In the nearly eighty four years since its theatrical release, in the fall of 1932, two narratives have settled in around The Most Dangerous Game, one gradually calcifying atop the other. The first persists in deference to historical context. The film, as Bruce Kawin explains in an essay published in the Criterion Current, was hastily produced by Ernest B. Schoedsack in anticipation of King Kong, the epic he would co-direct with Merian C. Cooper the following year. Given that the project shares with its more illustrious successor both screenwriter James Ashmore Creelman and, even more conspicuously, co-stars Robert Armstrong and Fay Wray, it’s hardly surprising that for many years The Most Dangerous Game was regarded as little more than a warm-up exercise before Kong’s more demanding main event. Indeed, Kawin reminds us that while Schoedsack was involved with this production, he was busy “concentrating on King Kong, trying to convince his boss at RKO, David O. Selznick, to okay the picture; meeting the special-effects genius Willis O’Brien; and using the set . . . to shoot a test reel.” By all accounts, it seems, Dangerous Game was simply a way to kill some time.
Over time a second narrative emerged to amend this received wisdom—a sort of historical corrective seeking to describe the film as a victory over circumstance. From this perspective The Most Dangerous Game looks appealing precisely for how accidental its greatness seems; its significance, as it has endured for nearly a century, is amplified in contrast to the modesty of its beginnings. Thus the film takes its place within a longstanding tradition. The cinema boasts no shortage of great films rapidly assembled in the silence entrained by a stalled production, and in fact it sometimes seems as if such projects betray in their spontaneity a vigor lacking in more laborious work. Consider some of the better-known examples. Martin Scorsese threw together After Hours swiftly and cheaply in 1985 while struggling to secure the financing to complete The Last Temptation of Christ. In 1995, Wong Kar-wai wrote, shot and edited Chungking Express, perhaps his most beloved film, during a two-month break in the production of his period opus Ashes of Time. And just last year, Chilean director Sebastian Silva found considerably more success with his tossed-off comedy Crystal Fairy and the Magical Cactus than with Magic Magic, the thriller whose delays made the former film possible.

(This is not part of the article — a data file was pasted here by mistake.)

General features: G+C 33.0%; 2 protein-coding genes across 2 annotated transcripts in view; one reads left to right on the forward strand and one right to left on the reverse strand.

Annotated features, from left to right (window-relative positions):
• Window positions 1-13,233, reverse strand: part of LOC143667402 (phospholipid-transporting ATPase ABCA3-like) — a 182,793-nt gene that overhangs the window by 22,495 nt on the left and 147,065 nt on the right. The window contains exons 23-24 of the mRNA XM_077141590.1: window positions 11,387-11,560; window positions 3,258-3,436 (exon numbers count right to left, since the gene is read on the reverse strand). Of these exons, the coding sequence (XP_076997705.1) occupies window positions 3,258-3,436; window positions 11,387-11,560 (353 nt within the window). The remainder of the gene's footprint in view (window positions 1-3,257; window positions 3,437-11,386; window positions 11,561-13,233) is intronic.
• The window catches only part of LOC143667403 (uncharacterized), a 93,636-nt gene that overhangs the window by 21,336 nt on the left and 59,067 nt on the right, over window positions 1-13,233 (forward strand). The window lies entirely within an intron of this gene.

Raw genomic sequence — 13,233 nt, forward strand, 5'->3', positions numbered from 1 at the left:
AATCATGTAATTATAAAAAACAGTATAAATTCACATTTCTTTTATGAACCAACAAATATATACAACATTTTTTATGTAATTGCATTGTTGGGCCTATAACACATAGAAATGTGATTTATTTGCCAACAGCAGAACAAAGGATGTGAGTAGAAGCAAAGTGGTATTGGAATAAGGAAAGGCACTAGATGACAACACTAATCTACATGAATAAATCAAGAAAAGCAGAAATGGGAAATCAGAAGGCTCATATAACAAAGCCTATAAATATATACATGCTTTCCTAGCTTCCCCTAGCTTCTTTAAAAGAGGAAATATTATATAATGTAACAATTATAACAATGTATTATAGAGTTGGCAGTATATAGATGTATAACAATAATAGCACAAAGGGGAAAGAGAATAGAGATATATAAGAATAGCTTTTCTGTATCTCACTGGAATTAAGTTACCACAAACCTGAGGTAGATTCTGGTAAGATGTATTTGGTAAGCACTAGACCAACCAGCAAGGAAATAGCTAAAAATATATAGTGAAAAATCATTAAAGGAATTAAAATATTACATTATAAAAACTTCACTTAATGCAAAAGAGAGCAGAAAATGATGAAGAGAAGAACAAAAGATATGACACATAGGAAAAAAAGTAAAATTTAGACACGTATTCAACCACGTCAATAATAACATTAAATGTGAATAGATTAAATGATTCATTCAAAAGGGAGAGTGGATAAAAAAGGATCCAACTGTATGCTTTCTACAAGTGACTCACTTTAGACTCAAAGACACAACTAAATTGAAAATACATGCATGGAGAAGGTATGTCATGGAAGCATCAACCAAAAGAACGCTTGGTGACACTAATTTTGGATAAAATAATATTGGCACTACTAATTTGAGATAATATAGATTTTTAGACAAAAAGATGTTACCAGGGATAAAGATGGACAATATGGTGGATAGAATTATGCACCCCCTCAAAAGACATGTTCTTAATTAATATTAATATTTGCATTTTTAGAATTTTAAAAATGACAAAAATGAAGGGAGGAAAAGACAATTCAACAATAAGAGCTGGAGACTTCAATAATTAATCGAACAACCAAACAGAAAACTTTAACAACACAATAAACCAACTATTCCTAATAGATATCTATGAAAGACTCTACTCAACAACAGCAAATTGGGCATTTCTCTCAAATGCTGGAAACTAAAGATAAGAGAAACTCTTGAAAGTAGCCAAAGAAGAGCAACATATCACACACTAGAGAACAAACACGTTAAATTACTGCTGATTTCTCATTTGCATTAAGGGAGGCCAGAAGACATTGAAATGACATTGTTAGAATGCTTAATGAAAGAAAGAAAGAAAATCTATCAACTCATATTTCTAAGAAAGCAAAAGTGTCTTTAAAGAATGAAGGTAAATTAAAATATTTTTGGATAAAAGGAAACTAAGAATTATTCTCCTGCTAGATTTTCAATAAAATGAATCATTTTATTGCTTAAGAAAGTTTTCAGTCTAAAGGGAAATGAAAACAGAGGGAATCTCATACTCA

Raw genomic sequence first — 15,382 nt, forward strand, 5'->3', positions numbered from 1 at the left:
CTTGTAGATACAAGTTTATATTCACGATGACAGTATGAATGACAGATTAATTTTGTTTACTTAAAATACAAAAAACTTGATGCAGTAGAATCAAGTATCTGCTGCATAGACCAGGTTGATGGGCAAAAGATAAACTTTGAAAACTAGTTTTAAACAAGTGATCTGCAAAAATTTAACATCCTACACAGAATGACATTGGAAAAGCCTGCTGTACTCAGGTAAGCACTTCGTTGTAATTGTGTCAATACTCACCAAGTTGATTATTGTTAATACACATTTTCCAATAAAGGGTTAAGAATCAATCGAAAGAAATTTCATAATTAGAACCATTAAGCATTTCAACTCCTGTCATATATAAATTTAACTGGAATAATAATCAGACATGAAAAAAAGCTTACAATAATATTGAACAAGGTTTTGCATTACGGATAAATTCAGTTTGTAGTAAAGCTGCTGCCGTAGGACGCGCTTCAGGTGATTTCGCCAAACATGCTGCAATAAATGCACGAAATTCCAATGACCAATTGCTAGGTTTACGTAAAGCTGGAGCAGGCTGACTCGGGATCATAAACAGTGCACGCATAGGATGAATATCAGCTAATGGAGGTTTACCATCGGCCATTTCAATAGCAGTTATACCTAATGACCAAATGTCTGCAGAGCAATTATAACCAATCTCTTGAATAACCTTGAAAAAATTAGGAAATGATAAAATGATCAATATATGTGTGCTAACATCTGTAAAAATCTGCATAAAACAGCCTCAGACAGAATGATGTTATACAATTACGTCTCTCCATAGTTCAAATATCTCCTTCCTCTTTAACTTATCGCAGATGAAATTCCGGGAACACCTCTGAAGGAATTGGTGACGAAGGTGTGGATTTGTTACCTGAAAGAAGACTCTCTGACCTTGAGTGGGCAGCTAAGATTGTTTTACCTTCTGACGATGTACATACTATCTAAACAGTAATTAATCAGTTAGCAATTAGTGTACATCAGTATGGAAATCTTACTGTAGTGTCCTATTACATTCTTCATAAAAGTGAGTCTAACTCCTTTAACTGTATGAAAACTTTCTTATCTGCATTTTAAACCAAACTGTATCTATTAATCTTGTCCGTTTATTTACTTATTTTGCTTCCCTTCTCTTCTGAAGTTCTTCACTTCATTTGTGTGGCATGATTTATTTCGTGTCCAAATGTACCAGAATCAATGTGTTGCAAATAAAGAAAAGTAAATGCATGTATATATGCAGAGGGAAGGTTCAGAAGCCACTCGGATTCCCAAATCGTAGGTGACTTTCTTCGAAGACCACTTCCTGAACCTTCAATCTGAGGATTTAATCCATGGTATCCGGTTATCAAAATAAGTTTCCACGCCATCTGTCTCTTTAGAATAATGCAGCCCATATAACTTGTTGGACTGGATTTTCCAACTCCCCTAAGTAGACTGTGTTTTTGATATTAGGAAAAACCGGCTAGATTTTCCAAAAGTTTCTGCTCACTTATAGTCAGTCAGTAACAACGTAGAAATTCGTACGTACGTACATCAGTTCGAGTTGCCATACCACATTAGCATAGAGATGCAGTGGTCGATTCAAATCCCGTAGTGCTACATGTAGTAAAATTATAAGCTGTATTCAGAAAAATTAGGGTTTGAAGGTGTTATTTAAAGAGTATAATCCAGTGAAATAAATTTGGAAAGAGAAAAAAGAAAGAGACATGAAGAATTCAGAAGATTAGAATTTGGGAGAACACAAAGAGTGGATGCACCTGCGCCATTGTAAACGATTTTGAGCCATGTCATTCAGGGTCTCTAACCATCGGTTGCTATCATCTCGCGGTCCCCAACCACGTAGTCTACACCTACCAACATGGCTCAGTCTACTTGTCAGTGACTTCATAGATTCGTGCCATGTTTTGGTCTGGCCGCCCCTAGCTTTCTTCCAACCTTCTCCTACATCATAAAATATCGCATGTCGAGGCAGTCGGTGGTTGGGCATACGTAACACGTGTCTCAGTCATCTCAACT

In all of these cases, context figures largely into our perception, and the pleasure of critical revisionism risks eclipsing the pleasures afforded by the films themselves. In other words, the process of reclaiming a minor film as a major one in spite of its history can itself be so seductive that opinion is pushed too far in the opposite direction. To this end engaging with The Most Dangerous Game presents certain challenges. Most obviously, the film’s virtues are all too readily accounted for by the film’s necessarily rushed production: the elegance, simplicity and purity of its construction seem, to modern eyes especially, like qualities attributable to directorial celerity, or perhaps even of restraint. The prevailing sentiment today seems to be that in the rush to toss off the feature, Schoedsack and Creelman stumbled upon a kind of unassuming greatness—a compelling idea efficiently mounted and unfussily adorned. Pared down to the narrative essentials, confined almost exclusively to its park-sized island setting and in the end clocking in at a slender sixty-three minutes, Dangerous Game is bound to strike the contemporary viewer as the very picture of economical filmmaking. That it was so hurriedly produced seems the most plausible explanation.